Both of these responsibilities are made simpler with your documentation in hand. Using the documentation, compare the employee's performance to the standards or goals set. Use the language of the goals to show a clear relationship between the work done, goals, and ratings given.
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Before your meeting with the employee, review the appraisal form and documentation. Since you and your employees have been meeting throughout the year to discuss performance, they shouldn't be surprised about the conclusions you reached, right? Not so. An employee may suddenly become aware of the impact on salary of the rating given, or realize that the assessment will become a part of his permanent record and become upset, even refuse to sign the document. Stars whose ratings aren't as high as expected may even balk.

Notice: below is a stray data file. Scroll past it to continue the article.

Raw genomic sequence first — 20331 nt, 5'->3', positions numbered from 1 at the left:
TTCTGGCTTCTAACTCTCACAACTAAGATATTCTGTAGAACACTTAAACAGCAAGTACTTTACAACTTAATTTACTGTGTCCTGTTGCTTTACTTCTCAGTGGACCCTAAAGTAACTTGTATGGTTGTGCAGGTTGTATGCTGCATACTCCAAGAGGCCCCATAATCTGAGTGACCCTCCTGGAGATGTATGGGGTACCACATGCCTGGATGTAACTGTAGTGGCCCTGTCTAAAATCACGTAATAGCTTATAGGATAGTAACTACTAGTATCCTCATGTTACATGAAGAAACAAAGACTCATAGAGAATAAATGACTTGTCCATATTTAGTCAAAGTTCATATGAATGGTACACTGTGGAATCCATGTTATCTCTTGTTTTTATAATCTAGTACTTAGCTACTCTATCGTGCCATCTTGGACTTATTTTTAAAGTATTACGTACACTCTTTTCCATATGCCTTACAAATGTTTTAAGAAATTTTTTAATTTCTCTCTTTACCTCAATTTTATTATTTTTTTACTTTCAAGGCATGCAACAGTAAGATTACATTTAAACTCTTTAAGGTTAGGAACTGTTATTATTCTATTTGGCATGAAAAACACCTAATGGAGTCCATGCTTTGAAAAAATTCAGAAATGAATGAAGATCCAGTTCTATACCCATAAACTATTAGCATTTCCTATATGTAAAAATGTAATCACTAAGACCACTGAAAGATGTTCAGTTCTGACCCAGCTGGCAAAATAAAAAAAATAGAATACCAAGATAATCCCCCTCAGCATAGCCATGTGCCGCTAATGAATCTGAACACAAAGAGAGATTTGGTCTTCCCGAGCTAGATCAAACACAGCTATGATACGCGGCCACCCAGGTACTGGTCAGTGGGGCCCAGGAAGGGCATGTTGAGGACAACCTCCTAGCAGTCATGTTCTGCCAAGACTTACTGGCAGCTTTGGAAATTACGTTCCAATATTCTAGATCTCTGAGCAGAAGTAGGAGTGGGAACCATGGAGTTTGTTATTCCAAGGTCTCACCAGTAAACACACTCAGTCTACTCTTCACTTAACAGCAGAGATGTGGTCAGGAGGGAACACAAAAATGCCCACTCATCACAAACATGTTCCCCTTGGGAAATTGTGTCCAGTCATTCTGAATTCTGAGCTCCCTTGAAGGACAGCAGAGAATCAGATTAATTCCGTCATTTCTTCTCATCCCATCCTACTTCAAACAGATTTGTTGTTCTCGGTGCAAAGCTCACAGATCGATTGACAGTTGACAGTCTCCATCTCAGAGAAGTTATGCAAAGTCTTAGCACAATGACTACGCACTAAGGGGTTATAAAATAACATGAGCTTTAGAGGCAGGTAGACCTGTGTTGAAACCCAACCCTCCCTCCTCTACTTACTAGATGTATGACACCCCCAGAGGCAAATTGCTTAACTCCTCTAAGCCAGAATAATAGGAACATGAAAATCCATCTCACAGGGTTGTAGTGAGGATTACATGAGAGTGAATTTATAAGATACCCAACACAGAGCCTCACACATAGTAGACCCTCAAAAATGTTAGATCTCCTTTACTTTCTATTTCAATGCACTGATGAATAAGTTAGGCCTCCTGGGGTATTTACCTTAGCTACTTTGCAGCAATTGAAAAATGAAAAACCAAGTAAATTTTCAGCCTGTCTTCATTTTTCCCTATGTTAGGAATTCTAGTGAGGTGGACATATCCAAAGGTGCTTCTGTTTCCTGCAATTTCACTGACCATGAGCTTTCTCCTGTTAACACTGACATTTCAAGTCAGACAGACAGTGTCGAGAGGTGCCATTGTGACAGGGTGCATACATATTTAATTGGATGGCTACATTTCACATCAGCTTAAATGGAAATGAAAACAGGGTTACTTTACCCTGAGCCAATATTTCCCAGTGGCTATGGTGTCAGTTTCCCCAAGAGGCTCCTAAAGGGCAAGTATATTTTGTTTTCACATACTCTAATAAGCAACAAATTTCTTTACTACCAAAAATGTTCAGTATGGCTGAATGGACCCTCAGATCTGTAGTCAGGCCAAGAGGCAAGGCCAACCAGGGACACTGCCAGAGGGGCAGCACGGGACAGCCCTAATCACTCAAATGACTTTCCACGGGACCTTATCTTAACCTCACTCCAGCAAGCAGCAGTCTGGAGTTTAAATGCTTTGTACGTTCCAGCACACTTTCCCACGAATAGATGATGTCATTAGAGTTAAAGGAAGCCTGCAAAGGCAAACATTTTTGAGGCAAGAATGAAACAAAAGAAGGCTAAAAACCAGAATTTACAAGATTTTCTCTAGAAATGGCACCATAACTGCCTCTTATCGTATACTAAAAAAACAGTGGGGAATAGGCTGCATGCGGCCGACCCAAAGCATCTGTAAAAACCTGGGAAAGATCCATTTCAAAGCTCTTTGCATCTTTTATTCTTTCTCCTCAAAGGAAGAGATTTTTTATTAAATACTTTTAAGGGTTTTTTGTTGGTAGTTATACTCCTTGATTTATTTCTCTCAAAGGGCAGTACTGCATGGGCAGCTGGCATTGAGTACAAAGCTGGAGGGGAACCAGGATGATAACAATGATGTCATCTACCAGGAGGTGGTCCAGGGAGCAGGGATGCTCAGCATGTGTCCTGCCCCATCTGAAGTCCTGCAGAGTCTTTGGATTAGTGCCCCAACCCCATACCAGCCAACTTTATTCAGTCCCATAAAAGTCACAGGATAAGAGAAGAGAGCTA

Faced with disagreement over ratings, you should not compromise to avoid litigation. However, hear the employee out. There may be cause to reassess the performance. If you do decide to revise what you wrote, edit in the employee's presence to assure him that you have revised the appraisal. If you still feel strongly that your assessment is correct as is, then say so and provide evidence for your case.
That's usually enough to quiet most employees. If you have regularly met with your employees and provided ongoing feedback, maintained documentation about performance, and used that documentation to prepare logical arguments for your assessments, most staff members will acknowledge the fairness of your assessment by signing the form.
What do I do when an employee disagrees with something I have written on the performance appraisal? If I accept their argument, can I upgrade their assessment?
If an employee disagrees with your assessment—even refuses to sign the appraisal form—don't become upset. Explain that the signature does not represent agreement with the evaluation. It only signifies that the employee has seen the appraisal, discussed it, and been given a copy.